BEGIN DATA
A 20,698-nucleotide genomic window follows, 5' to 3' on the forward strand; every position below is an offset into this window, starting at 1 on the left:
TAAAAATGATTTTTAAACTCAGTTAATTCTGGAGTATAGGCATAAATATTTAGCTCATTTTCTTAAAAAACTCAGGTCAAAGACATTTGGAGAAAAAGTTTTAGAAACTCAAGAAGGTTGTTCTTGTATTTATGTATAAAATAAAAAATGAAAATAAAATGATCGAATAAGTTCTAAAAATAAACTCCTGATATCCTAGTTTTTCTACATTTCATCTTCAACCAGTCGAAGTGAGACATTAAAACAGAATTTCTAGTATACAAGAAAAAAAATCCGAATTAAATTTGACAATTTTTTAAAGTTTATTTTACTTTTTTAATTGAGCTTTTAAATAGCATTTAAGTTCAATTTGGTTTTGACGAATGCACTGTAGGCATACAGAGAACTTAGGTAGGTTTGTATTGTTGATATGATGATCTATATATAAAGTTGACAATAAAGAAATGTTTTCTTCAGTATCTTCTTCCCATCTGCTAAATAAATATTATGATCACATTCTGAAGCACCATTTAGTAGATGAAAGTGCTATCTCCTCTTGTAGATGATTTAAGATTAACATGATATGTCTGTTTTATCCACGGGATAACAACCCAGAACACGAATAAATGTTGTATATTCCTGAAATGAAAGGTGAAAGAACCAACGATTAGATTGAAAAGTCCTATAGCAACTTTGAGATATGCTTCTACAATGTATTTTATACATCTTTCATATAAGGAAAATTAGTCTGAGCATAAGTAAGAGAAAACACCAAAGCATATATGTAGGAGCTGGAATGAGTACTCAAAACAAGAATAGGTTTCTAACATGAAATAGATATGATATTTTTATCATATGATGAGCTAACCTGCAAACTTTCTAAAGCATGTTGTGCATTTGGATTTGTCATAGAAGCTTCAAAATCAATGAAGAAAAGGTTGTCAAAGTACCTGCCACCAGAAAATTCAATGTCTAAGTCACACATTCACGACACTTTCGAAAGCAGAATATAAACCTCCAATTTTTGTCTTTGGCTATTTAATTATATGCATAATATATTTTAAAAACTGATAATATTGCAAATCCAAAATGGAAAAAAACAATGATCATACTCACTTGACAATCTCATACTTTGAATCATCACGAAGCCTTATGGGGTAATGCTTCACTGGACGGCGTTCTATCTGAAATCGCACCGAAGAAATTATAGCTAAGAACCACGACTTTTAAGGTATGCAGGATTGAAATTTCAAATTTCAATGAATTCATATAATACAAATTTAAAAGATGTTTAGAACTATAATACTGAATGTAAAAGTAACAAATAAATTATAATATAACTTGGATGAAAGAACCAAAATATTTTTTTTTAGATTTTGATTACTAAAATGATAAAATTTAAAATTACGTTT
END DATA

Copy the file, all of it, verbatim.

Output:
A 20,698-nucleotide genomic window follows, 5' to 3' on the forward strand; every position below is an offset into this window, starting at 1 on the left:
TAAAAATGATTTTTAAACTCAGTTAATTCTGGAGTATAGGCATAAATATTTAGCTCATTTTCTTAAAAAACTCAGGTCAAAGACATTTGGAGAAAAAGTTTTAGAAACTCAAGAAGGTTGTTCTTGTATTTATGTATAAAATAAAAAATGAAAATAAAATGATCGAATAAGTTCTAAAAATAAACTCCTGATATCCTAGTTTTTCTACATTTCATCTTCAACCAGTCGAAGTGAGACATTAAAACAGAATTTCTAGTATACAAGAAAAAAAATCCGAATTAAATTTGACAATTTTTTAAAGTTTATTTTACTTTTTTAATTGAGCTTTTAAATAGCATTTAAGTTCAATTTGGTTTTGACGAATGCACTGTAGGCATACAGAGAACTTAGGTAGGTTTGTATTGTTGATATGATGATCTATATATAAAGTTGACAATAAAGAAATGTTTTCTTCAGTATCTTCTTCCCATCTGCTAAATAAATATTATGATCACATTCTGAAGCACCATTTAGTAGATGAAAGTGCTATCTCCTCTTGTAGATGATTTAAGATTAACATGATATGTCTGTTTTATCCACGGGATAACAACCCAGAACACGAATAAATGTTGTATATTCCTGAAATGAAAGGTGAAAGAACCAACGATTAGATTGAAAAGTCCTATAGCAACTTTGAGATATGCTTCTACAATGTATTTTATACATCTTTCATATAAGGAAAATTAGTCTGAGCATAAGTAAGAGAAAACACCAAAGCATATATGTAGGAGCTGGAATGAGTACTCAAAACAAGAATAGGTTTCTAACATGAAATAGATATGATATTTTTATCATATGATGAGCTAACCTGCAAACTTTCTAAAGCATGTTGTGCATTTGGATTTGTCATAGAAGCTTCAAAATCAATGAAGAAAAGGTTGTCAAAGTACCTGCCACCAGAAAATTCAATGTCTAAGTCACACATTCACGACACTTTCGAAAGCAGAATATAAACCTCCAATTTTTGTCTTTGGCTATTTAATTATATGCATAATATATTTTAAAAACTGATAATATTGCAAATCCAAAATGGAAAAAAACAATGATCATACTCACTTGACAATCTCATACTTTGAATCATCACGAAGCCTTATGGGGTAATGCTTCACTGGACGGCGTTCTATCTGAAATCGCACCGAAGAAATTATAGCTAAGAACCACGACTTTTAAGGTATGCAGGATTGAAATTTCAAATTTCAATGAATTCATATAATACAAATTTAAAAGATGTTTAGAACTATAATACTGAATGTAAAAGTAACAAATAAATTATAATATAACTTGGATGAAAGAACCAAAATATTTTTTTTTAGATTTTGATTACTAAAATGATAAAATTTAAAATTACGTTT